However, at that point we had delivered 10 EPA 07 models with Cummins engines, as well as EPA 2010 demos that arrived in the fall. The Cummins-Allison combination has worked out very well.

Dincer Celik, TEMSA Global’s general manager, and CH Bus Sales President and CEO Robert Foley met at the TEMSA factory in Adana, Turkey, in May to sign the agreement that extends their partnership.

Dincer Celik, TEMSA Global’s general manager, and CH Bus Sales President and CEO Robert Foley met at the TEMSA factory in Adana, Turkey, in May to sign the agreement that extends their partnership.

Did you convert to Cummins-Allison exclusively?

Foley: We were converting to Cummins as we were coming on board and trying to figure out how to deal with the remaining inventory; how to take care of existing customers who had purchased TEMSA coaches with CAT powertrains, still feeling confident that they were going to work. Some customers never could get them to work, others did okay on short runs where they could bring them in for regens more often between runs. Then we started repowering the CAT powertrains. Fortunately, we didn’t have a great number of units; a total between 60 and 70, so it wasn’t as big of an issue as it could have been. It was a serious issue nonetheless. We have sorted through it.

No question, this situation created some negative PR, but a number of operators knew the members of our group from before and trusted us.

When we asked them to demo the Cummins-Allison combination, they put their foot in the water with us. It has worked well for them.

How significant was it to lead with the TS 35 instead of a more conventional full-size coach?

Foley: This approach has allowed CH Bus Sales and TEMSA to gain a foothold in North America without the traditional 45-foot manufacturer competition. If we would have lead with a 45-foot model, folks might have been a little reluctant because of their brand preferences at that point.

North American coach owners have struggled to find a shorter vehicle that would hold up. Introducing the TS 35 and following with the 30-foot TS 30 has allowed us time and space to work with operators and have them realize TEMSA builds a high quality product.

Geiger: When we went out to meet operators in 2011, charter folks told us their tour groups were smaller than they once were and we got the feeling many operators were perhaps filling some but not all of their buses on every charter. It wasn’t much more than our educated guess that they were ready for a solidly built full-fledged 35-foot motorcoach.

Vaught: The shorter TEMSA coaches are in no way a downgrade, but rather the perfect solution for a smaller charter group.

Geiger: Most of the operators we talk to are getting 90 to 95 percent of the revenue they charge for their full-size coaches; and in some cases, the cost to operate the smaller coach is 50-percent less.

We also have talked to some operators who have actually quit counting passengers. It didn’t matter if there were 30 or 55 riding their 45-foot coaches. With their TS 30s and TS 35s, they have started counting passengers again and measuring utilization.

Foley: We have heard many times how spread out a tour group of 25 or 35 passengers becomes on a 45-foot coach, which is not the quaint atmosphere they enjoy. If you put a group of this size on a smaller coach of the same quality, it is a better experience.

How is CH Bus Sales faring specifically in the midsize bus market?

Foley: For the TS 30, the cutaway bus market is our competition.  When companies are working with groups of 25 and 30 passengers for shuttles, schools and colleges, the cutaways work well in certain applications. For the groups that expect a little better ride more akin to a coach with more comfort and luggage underneath, though, that’s where the TS 30 is a perfect fit.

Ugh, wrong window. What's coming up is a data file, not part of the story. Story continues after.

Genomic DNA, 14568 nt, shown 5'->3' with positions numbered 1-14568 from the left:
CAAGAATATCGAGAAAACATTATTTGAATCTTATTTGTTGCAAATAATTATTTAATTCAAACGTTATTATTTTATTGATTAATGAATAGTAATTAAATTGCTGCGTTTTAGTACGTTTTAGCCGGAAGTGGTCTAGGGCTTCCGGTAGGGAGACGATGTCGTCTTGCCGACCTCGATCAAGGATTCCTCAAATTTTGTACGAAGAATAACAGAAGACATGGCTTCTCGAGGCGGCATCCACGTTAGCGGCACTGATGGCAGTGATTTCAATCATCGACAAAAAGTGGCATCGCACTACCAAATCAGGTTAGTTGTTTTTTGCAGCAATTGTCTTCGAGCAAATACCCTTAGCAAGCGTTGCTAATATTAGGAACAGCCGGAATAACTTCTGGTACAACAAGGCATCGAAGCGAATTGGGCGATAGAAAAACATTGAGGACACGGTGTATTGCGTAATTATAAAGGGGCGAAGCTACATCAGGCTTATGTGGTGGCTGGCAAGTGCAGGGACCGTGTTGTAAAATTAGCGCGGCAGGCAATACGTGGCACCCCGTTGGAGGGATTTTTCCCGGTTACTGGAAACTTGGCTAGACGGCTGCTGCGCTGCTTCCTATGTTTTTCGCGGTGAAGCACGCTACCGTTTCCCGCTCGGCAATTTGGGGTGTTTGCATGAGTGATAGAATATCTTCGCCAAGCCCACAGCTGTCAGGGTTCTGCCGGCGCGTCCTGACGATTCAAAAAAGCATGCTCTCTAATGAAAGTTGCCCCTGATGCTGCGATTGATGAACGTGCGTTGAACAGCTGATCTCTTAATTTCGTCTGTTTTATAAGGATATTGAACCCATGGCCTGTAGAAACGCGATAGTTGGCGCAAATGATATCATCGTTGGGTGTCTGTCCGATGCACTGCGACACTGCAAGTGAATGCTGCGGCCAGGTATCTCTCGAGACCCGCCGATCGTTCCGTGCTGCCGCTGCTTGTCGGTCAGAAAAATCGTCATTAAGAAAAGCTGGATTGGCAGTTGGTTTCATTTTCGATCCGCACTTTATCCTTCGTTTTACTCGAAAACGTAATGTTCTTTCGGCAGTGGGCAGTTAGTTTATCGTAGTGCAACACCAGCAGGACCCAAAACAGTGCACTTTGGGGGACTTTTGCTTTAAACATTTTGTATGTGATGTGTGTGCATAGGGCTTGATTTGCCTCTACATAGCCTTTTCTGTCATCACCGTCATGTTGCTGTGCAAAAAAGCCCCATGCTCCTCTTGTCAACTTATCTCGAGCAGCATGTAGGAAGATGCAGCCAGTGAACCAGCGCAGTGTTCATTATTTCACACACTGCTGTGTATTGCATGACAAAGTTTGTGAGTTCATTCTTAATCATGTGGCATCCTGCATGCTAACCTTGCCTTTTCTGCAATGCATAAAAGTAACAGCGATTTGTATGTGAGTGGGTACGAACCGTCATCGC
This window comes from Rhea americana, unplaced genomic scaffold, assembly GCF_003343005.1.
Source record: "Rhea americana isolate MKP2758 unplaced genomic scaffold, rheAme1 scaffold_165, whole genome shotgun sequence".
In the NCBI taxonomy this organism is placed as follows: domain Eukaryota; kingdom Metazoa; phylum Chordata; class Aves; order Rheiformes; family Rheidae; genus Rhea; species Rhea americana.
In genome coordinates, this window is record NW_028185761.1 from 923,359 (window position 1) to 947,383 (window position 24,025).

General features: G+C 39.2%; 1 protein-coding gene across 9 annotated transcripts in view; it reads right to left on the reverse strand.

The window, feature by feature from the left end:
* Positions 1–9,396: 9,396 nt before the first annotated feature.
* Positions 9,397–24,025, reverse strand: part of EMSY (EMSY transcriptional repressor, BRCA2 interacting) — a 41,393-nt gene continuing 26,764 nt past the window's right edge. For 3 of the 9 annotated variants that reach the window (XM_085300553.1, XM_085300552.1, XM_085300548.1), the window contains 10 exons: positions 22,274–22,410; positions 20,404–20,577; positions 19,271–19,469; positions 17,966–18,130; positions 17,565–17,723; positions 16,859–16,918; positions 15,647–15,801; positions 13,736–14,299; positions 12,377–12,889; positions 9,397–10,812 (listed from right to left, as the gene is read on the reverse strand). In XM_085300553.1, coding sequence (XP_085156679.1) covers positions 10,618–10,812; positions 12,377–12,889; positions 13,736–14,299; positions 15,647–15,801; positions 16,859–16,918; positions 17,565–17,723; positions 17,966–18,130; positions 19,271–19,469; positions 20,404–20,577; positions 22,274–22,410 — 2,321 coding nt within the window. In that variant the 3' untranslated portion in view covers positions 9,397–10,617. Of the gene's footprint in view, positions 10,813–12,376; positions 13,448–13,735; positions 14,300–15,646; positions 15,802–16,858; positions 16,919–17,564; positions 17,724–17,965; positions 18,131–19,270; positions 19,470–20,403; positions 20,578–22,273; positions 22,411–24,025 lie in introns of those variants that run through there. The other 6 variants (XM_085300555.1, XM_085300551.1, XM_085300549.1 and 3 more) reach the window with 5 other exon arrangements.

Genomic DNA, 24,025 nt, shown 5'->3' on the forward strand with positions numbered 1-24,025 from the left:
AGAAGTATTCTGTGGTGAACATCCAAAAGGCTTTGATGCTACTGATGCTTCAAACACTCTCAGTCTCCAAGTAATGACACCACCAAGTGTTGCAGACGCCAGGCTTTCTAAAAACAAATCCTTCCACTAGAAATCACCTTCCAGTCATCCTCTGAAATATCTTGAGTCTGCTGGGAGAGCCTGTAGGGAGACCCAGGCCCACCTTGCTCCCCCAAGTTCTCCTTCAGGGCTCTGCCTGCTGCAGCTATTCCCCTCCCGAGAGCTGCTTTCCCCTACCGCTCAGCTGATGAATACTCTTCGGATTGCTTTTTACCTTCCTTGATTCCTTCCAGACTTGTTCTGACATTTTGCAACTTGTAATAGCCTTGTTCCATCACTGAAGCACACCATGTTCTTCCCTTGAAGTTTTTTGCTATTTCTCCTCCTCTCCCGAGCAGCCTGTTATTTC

Geiger: We talk to operators about utilization. If they can fill their 45-foot coaches, then that’s the way to go. However, with group sizes getting smaller for a variety of reasons, for charters of less than 40 passengers, it is nice to offer an alternative to a half filled vehicle.

What has the response been to the 30-foot TS 30?

Foley: The TS 30 gives an operator even more versatility in booking smaller charters and longer school travel. However, we have had to convince many in the industry on the merit of this coach.  One has to understand the quality, longevity and that this coach is more versatile, in order to justify the price over a cutaway.

Was there always a plan to introduce the TS 45?

Foley: The TEMSA factory was more than willing to work with us to eventually develop a 45-foot coach. At first I didn’t think we really needed the 45-foot coach, but customers were soon requesting the full-size coach because of their success with the TS 35. We delved into it two years ago and are having success.

What does it mean to be able to offer three TEMSA models in different lengths?

Foley: Our family of three models is a distinguishing factor that separates CH Bus Sales. Other OEMs may promote other models and styles, but not as closely related as the three TEMSA coaches we offer. As a company, we need more than one model to build a sufficient volume of sales, and our family of TEMSAs gives us more to offer our customers.

What is the state of CH Bus Sales aftermarket service at this point?

Foley: We are right on track, growing one step at a time. We most recently opened our sales and service center in Fort Worth, TX, and have an expansion plan for other regions of the country. We will be opening in the Northeast in 2015, which will give us stronger presence in New York and New Jersey. We are also putting more mobile service technicians in place.

Can CH Bus Sales share any secret to its early success?

Geiger: We are not ordering as many coaches as we could, simply because we are not necessarily trying to sell as many buses as we can. One of our policies is to sell only as many coaches as we can service correctly and efficiently.
Foley: Putting too many out there too fast and not being able to service them is worse than not selling enough.

Posted by on Nov 1 2014. Filed under Features. You can follow any responses to this entry through the RSS 2.0. You can leave a response or trackback to this entry